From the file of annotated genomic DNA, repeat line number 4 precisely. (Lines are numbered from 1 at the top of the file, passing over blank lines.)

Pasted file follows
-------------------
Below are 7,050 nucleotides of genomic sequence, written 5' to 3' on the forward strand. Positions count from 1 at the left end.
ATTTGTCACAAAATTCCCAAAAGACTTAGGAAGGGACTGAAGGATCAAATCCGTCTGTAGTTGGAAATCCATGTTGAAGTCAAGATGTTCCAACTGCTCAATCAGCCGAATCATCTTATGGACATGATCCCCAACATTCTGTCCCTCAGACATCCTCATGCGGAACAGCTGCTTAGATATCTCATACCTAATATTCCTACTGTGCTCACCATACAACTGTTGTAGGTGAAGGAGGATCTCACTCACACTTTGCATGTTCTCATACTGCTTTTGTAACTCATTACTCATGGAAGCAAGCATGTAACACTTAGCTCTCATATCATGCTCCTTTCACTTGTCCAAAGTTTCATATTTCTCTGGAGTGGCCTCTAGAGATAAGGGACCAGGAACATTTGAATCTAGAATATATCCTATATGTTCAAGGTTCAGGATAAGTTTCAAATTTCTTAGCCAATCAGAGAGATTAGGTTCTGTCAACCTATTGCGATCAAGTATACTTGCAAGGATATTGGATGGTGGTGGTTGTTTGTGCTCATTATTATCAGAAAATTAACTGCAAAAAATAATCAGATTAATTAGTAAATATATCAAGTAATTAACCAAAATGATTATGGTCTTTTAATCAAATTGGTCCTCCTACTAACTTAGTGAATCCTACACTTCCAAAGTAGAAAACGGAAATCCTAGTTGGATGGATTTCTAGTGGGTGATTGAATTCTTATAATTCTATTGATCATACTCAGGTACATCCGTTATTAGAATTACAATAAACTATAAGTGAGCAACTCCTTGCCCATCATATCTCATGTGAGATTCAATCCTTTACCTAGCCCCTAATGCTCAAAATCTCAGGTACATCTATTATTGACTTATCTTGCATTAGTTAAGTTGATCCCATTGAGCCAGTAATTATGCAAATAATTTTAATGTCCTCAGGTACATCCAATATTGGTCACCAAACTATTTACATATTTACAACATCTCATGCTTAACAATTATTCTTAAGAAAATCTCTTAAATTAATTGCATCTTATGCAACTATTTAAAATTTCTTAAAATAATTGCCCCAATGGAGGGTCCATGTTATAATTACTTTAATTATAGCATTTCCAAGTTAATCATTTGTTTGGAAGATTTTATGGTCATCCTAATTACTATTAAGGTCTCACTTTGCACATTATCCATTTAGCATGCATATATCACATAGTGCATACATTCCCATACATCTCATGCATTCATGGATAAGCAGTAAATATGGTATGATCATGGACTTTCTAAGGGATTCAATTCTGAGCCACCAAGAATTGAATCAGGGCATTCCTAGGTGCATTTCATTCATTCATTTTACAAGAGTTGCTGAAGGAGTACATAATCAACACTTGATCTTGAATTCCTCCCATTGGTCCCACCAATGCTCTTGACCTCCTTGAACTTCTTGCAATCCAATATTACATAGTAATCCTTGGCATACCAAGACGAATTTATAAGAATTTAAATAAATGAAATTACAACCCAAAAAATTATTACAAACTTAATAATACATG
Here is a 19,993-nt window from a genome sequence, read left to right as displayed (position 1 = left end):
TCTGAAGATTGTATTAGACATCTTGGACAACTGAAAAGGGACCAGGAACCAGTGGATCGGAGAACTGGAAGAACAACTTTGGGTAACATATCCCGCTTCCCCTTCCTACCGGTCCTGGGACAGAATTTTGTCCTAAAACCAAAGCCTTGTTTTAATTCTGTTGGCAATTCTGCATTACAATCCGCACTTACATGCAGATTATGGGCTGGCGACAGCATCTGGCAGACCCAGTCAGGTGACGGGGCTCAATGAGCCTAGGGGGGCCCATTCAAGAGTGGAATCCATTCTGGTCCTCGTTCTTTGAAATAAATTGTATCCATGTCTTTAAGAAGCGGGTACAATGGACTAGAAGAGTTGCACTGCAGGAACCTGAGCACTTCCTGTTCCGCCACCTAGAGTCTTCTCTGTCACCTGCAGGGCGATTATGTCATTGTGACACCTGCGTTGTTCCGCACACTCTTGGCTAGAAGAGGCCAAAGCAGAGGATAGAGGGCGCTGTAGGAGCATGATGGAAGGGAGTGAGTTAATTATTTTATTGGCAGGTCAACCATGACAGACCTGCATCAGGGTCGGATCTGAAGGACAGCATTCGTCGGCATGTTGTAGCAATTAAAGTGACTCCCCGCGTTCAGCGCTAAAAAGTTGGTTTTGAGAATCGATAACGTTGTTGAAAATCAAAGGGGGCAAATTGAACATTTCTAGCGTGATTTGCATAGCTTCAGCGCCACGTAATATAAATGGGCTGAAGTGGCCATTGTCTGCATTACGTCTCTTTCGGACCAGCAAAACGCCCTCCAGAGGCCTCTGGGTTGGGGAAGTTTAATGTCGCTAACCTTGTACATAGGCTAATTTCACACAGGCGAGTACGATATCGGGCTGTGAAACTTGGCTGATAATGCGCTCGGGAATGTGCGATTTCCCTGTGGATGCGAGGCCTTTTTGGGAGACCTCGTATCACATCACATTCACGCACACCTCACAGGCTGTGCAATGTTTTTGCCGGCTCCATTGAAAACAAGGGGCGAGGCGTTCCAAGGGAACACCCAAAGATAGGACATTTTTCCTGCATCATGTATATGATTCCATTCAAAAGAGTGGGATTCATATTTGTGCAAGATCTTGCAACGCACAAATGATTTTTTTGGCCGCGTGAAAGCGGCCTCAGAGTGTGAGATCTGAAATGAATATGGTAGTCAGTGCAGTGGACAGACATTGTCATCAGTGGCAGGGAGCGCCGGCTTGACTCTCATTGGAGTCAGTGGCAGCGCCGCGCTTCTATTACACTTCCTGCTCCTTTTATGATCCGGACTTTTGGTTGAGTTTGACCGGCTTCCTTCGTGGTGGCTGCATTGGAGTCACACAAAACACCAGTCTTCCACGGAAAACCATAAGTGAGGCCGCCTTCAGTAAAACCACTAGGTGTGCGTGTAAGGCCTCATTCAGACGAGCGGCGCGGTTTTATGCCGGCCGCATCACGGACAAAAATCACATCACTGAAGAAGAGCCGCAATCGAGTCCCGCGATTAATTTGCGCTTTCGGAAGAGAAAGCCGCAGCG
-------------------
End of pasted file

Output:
TCTGAAGATTGTATTAGACATCTTGGACAACTGAAAAGGGACCAGGAACCAGTGGATCGGAGAACTGGAAGAACAACTTTGGGTAACATATCCCGCTTCCCCTTCCTACCGGTCCTGGGACAGAATTTTGTCCTAAAACCAAAGCCTTGTTTTAATTCTGTTGGCAATTCTGCATTACAATCCGCACTTACATGCAGATTATGGGCTGGCGACAGCATCTGGCAGACCCAGTCAGGTGACGGGGCTCAATGAGCCTAGGGGGGCCCATTCAAGAGTGGAATCCATTCTGGTCCTCGTTCTTTGAAATAAATTGTATCCATGTCTTTAAGAAGCGGGTACAATGGACTAGAAGAGTTGCACTGCAGGAACCTGAGCACTTCCTGTTCCGCCACCTAGAGTCTTCTCTGTCACCTGCAGGGCGATTATGTCATTGTGACACCTGCGTTGTTCCGCACACTCTTGGCTAGAAGAGGCCAAAGCAGAGGATAGAGGGCGCTGTAGGAGCATGATGGAAGGGAGTGAGTTAATTATTTTATTGGCAGGTCAACCATGACAGACCTGCATCAGGGTCGGATCTGAAGGACAGCATTCGTCGGCATGTTGTAGCAATTAAAGTGACTCCCCGCGTTCAGCGCTAAAAAGTTGGTTTTGAGAATCGATAACGTTGTTGAAAATCAAAGGGGGCAAATTGAACATTTCTAGCGTGATTTGCATAGCTTCAGCGCCACGTAATATAAATGGGCTGAAGTGGCCATTGTCTGCATTACGTCTCTTTCGGACCAGCAAAACGCCCTCCAGAGGCCTCTGGGTTGGGGAAGTTTAATGTCGCTAACCTTGTACATAGGCTAATTTCACACAGGCGAGTACGATATCGGGCTGTGAAACTTGGCTGATAATGCGCTCGGGAATGTGCGATTTCCCTGTGGATGCGAGGCCTTTTTGGGAGACCTCGTATCACATCACATTCACGCACACCTCACAGGCTGTGCAATGTTTTTGCCGGCTCCATTGAAAACAAGGGGCGAGGCGTTCCAAGGGAACACCCAAAGATAGGACATTTTTCCTGCATCATGTATATGATTCCATTCAAAAGAGTGGGATTCATATTTGTGCAAGATCTTGCAACGCACAAATGATTTTTTTGGCCGCGTGAAAGCGGCCTCAGAGTGTGAGATCTGAAATGAATATGGTAGTCAGTGCAGTGGACAGACATTGTCATCAGTGGCAGGGAGCGCCGGCTTGACTCTCATTGGAGTCAGTGGCAGCGCCGCGCTTCTATTACACTTCCTGCTCCTTTTATGATCCGGACTTTTGGTTGAGTTTGACCGGCTTCCTTCGTGGTGGCTGCATTGGAGTCACACAAAACACCAGTCTTCCACGGAAAACCATAAGTGAGGCCGCCTTCAGTAAAACCACTAGGTGTGCGTGTAAGGCCTCATTCAGACGAGCGGCGCGGTTTTATGCCGGCCGCATCACGGACAAAAATCACATCACTGAAGAAGAGCCGCAATCGAGTCCCGCGATTAATTTGCGCTTTCGGAAGAGAAAGCCGCAGCG